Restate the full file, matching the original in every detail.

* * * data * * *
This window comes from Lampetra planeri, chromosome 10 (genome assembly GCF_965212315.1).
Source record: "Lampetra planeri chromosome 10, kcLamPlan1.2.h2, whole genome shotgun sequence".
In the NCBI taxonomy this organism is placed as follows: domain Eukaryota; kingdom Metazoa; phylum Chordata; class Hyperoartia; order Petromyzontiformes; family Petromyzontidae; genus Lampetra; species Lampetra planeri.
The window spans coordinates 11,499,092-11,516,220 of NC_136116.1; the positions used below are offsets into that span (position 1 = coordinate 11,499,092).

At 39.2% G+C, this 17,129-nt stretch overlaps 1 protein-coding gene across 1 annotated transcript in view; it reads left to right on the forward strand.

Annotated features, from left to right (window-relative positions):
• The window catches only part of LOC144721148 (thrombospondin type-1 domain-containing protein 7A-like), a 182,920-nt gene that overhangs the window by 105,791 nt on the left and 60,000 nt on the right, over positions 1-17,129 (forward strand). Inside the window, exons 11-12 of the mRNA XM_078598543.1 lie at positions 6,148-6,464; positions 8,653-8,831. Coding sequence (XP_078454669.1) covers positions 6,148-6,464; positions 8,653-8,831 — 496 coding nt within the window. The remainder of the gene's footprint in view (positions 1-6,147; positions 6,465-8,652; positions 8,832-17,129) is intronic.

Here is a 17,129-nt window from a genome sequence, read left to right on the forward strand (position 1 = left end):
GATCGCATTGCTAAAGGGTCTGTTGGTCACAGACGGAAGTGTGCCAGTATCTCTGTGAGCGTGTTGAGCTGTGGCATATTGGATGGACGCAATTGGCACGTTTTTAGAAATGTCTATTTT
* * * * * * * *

This window comes from Lampetra planeri, chromosome 10 (genome assembly GCF_965212315.1).
Source record: "Lampetra planeri chromosome 10, kcLamPlan1.2.h2, whole genome shotgun sequence".
In the NCBI taxonomy this organism is placed as follows: domain Eukaryota; kingdom Metazoa; phylum Chordata; class Hyperoartia; order Petromyzontiformes; family Petromyzontidae; genus Lampetra; species Lampetra planeri.
The window spans coordinates 11,499,092-11,516,220 of NC_136116.1; the positions used below are offsets into that span (position 1 = coordinate 11,499,092).

At 39.2% G+C, this 17,129-nt stretch overlaps 1 protein-coding gene across 1 annotated transcript in view; it reads left to right on the forward strand.

Annotated features, from left to right (window-relative positions):
• The window catches only part of LOC144721148 (thrombospondin type-1 domain-containing protein 7A-like), a 182,920-nt gene that overhangs the window by 105,791 nt on the left and 60,000 nt on the right, over positions 1-17,129 (forward strand). Inside the window, exons 11-12 of the mRNA XM_078598543.1 lie at positions 6,148-6,464; positions 8,653-8,831. Coding sequence (XP_078454669.1) covers positions 6,148-6,464; positions 8,653-8,831 — 496 coding nt within the window. The remainder of the gene's footprint in view (positions 1-6,147; positions 6,465-8,652; positions 8,832-17,129) is intronic.

Here is a 17,129-nt window from a genome sequence, read left to right on the forward strand (position 1 = left end):
GATCGCATTGCTAAAGGGTCTGTTGGTCACAGACGGAAGTGTGCCAGTATCTCTGTGAGCGTGTTGAGCTGTGGCATATTGGATGGACGCAATTGGCACGTTTTTAGAAATGTCTATTTT